Industry Insider: Jim Christiansen of Inchworm Short Cuts

| Toyota Tech | Toyota Section | |

Interview by: Harry Wagner- 12/2002

Editor's Note: The following is the next of our new feature focusing on the talented people who run shops specializing in Toyota 4x4 components. 4x4Wire's Harry Wagner spoke with Inchworm owner Jim Christiansen after he recently returned from Moab, Utah.

This is who you talk to when you order parts from Inchworm.

4x4Wire- How did you get involved in four wheeling?

Christiansen- It seemed to me like a natural progression from the BMX, go carts, and motorcycles that I enjoyed growing up. I had a friend in high school with a Toyota pickup and I helped him work on it. I guess that had something to do with it also. My friend's truck had a blown motor and he purchased a rolled truck for the motor. I helped him put the motor in and got to keep the rest of the truck, which now belongs to my brother and is still on the trails.

4x4Wire- What was your first trail rig?

Christiansen- I had a '77 2WD Datsun pickup that I did plenty of off-roading in! Datsun didn't come out with a 4x4 model until 1979. I found a burned '80 4x4 and put the body from my 2WD on that. I drove that for quite a while before I bought my Suzuki SJ-410 [now owned by Darren Seabass Sinkey] in 1991 with a 3.8L Buick motor in it. It was too tall and skinny, so I put the body on a shortened Toyota frame and used the Toyota running gear. I eventually built my own frame for it in 1997.

Jim taking his old dual case'd Suzuki through the Little Sluice.

4x4Wire- What prompted you to make the transition from enthusiast to businessman?

Christiansen- I wanted a dual transfer case adapter for my Samurai but I could not afford one. This was about ten years ago when there were not many options out there and adapters cost over $1000. I was taking classes at Diablo Valley College to become a machinist and I had a lot of equipment at my disposal. So I ended up taking some measurements and making my own adapter for my rig and my brother's truck. My friends saw how well the dual cases worked and wanted their own adapters. Since I had already done the tooling and measurements it was not hard to make more. Things just took off from there.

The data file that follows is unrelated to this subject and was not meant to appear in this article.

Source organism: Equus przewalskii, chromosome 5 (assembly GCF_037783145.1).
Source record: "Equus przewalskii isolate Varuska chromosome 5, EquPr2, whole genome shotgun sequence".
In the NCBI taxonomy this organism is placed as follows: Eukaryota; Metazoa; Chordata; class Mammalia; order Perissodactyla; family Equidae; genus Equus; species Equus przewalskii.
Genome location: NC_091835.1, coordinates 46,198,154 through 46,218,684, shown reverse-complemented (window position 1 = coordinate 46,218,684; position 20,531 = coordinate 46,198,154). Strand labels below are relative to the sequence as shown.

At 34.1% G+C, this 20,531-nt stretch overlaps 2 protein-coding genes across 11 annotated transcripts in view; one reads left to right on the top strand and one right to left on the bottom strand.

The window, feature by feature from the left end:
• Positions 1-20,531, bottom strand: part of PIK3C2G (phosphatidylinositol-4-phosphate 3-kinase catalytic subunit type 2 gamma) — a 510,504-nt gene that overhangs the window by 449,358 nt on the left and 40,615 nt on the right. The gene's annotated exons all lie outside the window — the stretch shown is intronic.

4x4Wire- So how long has your shop been in business then?

Christiansen- Inchworm has officially been in business for three years, but I have been making adapters since 1995.

4x4Wire- You mentioned taking machinist classes, what sort of background do you have?

Christiansen- I am a certified machinist and I also have business experience from a previous venture that I started with my father.

4x4Wire- How many people work for you?

One of the pieces of machinery found in Inchworm's new facilities.
Inchworm's shelves were nearly bare after the Christmas rush.

Christiansen- I don't have any full time employees, so in that sense Inchworm is a one man show. When customers call or e-mail the shop, I am the one who answers all of their questions and takes care of the orders. I do, however, get a lot of support from my family and friends on a part time basis. My wife, Kate, does the accounting for the shop. My brother, Kevin, manages the website and makes all of our stickers. My other brother, Rob, helps to maintain our computer systems and is a great salesman out on the trail. My good friends Clint Borel and Matt Stoffregen help to get the product put together and read to ship when we get busy.

4x4Wire- How do you find the time to do it all?

Christiansen- I focus on taking care of the customers first and foremost. I find that my customers tend to do all of the advertising for me. I've never paid for publicity, my business has always come from word of mouth.

4x4Wire- Where do you see the four wheeling heading in the future?

Christiansen- I see a wider gap forming between recreational wheelers and extreme competitors. Though the competitions started with normal trail rigs, they hardly resemble them these days. Most people wheel their daily drivers and I hope that people who are first exposed to our hobby by competitions realize that you don't need a tube buggy to hit the trail and have fun.